empathy consulting

Empathy: Capitalist Tool (Part 2): “CEO” now means “Chief Empathy Officer”

Empathy is one of those things that are hard to delegate. This role shows up like another job responsibility with which the CEO of the organization is tasked—along with everything else that she already has to do. As if she did not already have enough alligators snapping at various parts of her anatomy, one has to be nice about it, too? But of course empathy is not niceness, though it is not about being un-nice. It is about knowing what others are experiencing, because one has a vicarious experience and then processing that further to expand boundaries and exercise leadership. 

Empathy, Brain Science, Stress Reduction – the Video!

This is your mind on neuroscience – mirror neurons: do they exist, and if not, what about it?
Sperry on the split brain: the information is in the system: how to get at it
The neuroscience of trauma – and how empathy gives us access to it
MRI research: as when Galileo looked through the telescope, a whole new world opens

A Rumor of Empathy is now a podcast (series)

A rumor of empathy learns about a report of an alleged example of empathy in the work, actions, or conversation of a person or organization. I then reach out to the person and talk to them in detail about the work they are doing to confirm or disconfirm the validity of the rumor.

Empathy, Capitalist Tool

Business leaders lose contact with what clients and consumers are experiencing. Leaders get entangled in solving legal issues, reacting to the competition, or implementing the technologies required to sustain operations, and lose touch with the empathic core of business. Yet empathy is never needed more than when it seems there is no time for it.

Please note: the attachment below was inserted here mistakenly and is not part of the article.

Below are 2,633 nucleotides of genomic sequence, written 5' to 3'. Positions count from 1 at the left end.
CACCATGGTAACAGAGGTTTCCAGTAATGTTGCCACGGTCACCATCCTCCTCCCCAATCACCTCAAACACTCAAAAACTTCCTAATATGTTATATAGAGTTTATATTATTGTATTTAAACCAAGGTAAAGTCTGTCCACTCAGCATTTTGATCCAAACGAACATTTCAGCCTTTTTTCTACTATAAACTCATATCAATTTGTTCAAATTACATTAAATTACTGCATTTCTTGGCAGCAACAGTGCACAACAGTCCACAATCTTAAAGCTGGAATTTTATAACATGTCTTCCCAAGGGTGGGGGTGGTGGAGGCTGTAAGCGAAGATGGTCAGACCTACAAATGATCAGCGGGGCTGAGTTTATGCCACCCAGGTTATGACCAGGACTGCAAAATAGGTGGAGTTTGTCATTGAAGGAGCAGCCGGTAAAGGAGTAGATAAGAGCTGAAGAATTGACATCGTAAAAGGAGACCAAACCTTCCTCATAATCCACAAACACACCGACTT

Online (cyber) therapy: The genie is out of the bottle

Psychotherapy invokes a virtual reality all of its own – even without cyber space. This is especially the case with dynamic psychotherapy that activates forms of transference in which one relates to the therapist “as if” in conversation with a past or future person or reality, the latter not physical present. Indeed, with the exception of being careful not to step in front of a bus while crossing the street on the way to therapy, we are usually over-confident that we know the reality of how our relationships work or what people mean by their communications. This is less the case with certain forms of narrowly focused behavioral therapies, which are nevertheless still more ambiguous than is commonly recognized. Never was it truer that meaning – and emotions such as fear – are generated in the mind of the beholder.